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Division of Professional Regulation - Registered Certified Public Accountant (RCPA)

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Q. Why is the Division now issuing licenses for Registered Certified Public Accountants (RCPA)?
A.

The Division received a variety of complaints from the public indicating their CPA did not file their income tax returns, failed to complete their tax information, etc.  Until the law was amended (Public Accounting Act), the Division did not have the authority to take action against non-licensed CPA’s who were not practicing public accounting (as defined in Section 450/8 of the Act) which includes providing services such as attest, audits and reviews.  The amendment to the Public Accounting Act gave the Division the authority to discipline CPA’s for a variety of violations including the use of the title CPA.

Q. What is the difference between a LCPA and a RCPA?
A.

An LCPA is a Licensed Certified Public Accountant who can practice public accounting in accordance with Section 450/8 of the Public Accounting Act.  LCPAs are required to complete 120 hours of Continuing Professional Regulation (CPE) every three years including a minimum of 4 hours in professional ethics.

An RCPA is a Registered Certified Public Accountant who is prohibited from practicing public accounting as defined in Section 450/8 of the Public Accounting    Act.  RCPAs are not required to obtain CPE. However, the RCPA can use the title Certified Public Accountant (CPA) and prepare tax returns and provide other professional services.

Q. I received my CPA Certificate from Illinois and now reside in another jurisdiction. Should I apply for the RCPA license?
A.

If there is a chance you would return to Illinois and wish to use the title “CPA” in Illinois then you should apply for the RCPA license.

Q. I hold a CPA license in another jurisdiction and do not reside in Illinois.  I only prepare tax returns for my clients.  If I move to Illinois after July 1, 2010, can I apply for and receive the RCPA license?
A.

No. The law only allows individuals the opportunity to apply for and receive the RCPA license between now and June 30, 2010.  After June 30, 2010, you will be required to obtain the LCPA designation and be subject to CPE requirements.

Q. Why does Illinois have this two tier system of licensure? It seems confusing.?
A.

Illinois has always had a two tier system in place. The difference is that prior to the amending the Public Accounting Act, there was no regulatory authority over the   use of the “CPA” title.  Beginning July 1, 2010 there will be a one tier system as it relates to CPAs.  On and after July 1, 2010, the Division will no longer accept applications for the RCPA designation.  However, anyone who has registered as a RCPA prior to that time may renew the registration.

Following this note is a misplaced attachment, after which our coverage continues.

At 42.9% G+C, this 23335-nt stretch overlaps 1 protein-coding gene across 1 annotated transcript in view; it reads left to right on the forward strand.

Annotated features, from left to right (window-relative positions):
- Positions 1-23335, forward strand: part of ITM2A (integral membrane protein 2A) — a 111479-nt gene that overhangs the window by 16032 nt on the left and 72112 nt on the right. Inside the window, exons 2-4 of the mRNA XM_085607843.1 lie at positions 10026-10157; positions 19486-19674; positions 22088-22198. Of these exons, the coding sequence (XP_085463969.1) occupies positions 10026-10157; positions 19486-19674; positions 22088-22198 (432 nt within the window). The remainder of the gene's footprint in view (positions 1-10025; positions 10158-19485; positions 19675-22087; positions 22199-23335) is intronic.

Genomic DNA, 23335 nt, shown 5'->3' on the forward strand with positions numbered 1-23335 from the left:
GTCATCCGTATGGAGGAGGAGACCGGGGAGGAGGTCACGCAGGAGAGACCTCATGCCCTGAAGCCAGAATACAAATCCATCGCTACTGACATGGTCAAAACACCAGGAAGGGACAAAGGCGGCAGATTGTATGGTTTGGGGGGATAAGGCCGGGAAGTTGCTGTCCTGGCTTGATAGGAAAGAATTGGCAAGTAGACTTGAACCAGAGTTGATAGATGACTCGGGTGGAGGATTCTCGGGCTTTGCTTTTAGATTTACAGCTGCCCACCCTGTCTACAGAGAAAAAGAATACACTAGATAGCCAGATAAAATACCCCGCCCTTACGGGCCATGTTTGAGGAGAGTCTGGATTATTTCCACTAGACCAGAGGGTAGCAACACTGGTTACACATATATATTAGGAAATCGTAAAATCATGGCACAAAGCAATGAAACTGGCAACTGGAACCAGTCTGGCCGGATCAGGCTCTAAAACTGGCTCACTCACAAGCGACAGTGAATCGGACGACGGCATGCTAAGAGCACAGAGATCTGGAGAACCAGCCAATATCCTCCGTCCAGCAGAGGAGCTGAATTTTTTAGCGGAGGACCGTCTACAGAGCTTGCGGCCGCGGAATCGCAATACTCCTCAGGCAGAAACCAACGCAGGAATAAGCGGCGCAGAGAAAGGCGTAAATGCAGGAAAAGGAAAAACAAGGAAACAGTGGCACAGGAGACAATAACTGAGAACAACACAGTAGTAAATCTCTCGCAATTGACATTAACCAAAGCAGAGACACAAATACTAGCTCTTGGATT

NOTE:

The Illinois Public Accounting Act was amended requiring all individuals who hold themselves out to the public in any manner in Illinois as a “Certified Public Accountant” or use the abbreviation “C.P.A.” or “CPA” or any words or letters to indicate that the person using the same is a certified public accountant must be a Registered Certified Public Accountant (RCPA) or a Licensed Certified Public Accountant (LCPA) with the Department of Financial and Professional Regulation, Division of Professional Regulation.

Individuals who are NOT currently licensed or do not practice public accounting as defined in Section 450/8 of the Public Accounting Act but hold themselves out to the public in Illinois as a Certified Public Accountant (CPA) must become a licensed RCPA on or before October 1, 2006. 

The Division will no longer accept applications for licensure as a RCPA on or after July 1, 2010. 

Individuals who apply for and receive the RCPA license will be allowed to renew or restore their license indefinitely.

Download the Illinois Public Accounting Act, Rules for the Administration of the Act and applications by visiting our Website at www.idfpr.com